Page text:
Understanding where your site visitors are coming from—not geographically, but from where on the Web—can help you target users to bring even more traffic to your site. But to do that you have to know basics such as how many of your visitors came directly to your site and how many were referred by outside sources, search engines, or advertisements.
The reports included in the Traffic section give you all that information. Then you can use that data to draw (or drive) additional traffic to your site. And that's hugely important because the more people who see your site, the more likely you are to achieve the goal conversions you're trying to reach. (Remember that goal conversions mean that transactions are completed, whatever those transactions might be for you.)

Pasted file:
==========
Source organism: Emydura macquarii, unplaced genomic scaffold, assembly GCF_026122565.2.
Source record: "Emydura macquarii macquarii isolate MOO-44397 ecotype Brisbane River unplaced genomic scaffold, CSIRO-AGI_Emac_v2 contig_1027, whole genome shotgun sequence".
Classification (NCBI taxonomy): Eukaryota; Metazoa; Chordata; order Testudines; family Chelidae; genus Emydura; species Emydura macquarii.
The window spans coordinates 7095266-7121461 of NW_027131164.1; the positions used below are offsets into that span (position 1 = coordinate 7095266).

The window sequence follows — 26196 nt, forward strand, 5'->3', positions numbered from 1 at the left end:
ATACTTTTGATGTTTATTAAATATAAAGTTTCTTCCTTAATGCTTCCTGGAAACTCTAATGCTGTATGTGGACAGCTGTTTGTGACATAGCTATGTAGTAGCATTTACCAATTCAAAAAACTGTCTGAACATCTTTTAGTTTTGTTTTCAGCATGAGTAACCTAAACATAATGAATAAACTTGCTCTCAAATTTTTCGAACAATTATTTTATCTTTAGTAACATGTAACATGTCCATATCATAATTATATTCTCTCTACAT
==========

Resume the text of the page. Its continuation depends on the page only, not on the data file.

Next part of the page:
Where does your web-site traffic come from? Do you know? Do you know why you should know?
Where your web-site traffic comes from is one of the most basic analytics measurements, but that doesn't make it less valuable. It's important to know where your site traffic originates because this helps you to know where to target advertising dollars and marketing efforts.
Here's an example. Say you have a web site that's been around for a while. Every week you have an overview of your traffic sources sent to you from Google Analytics and after a while you begin to notice a pattern: nearly 25 percent of your traffic is coming from one web site that you haven't done business ...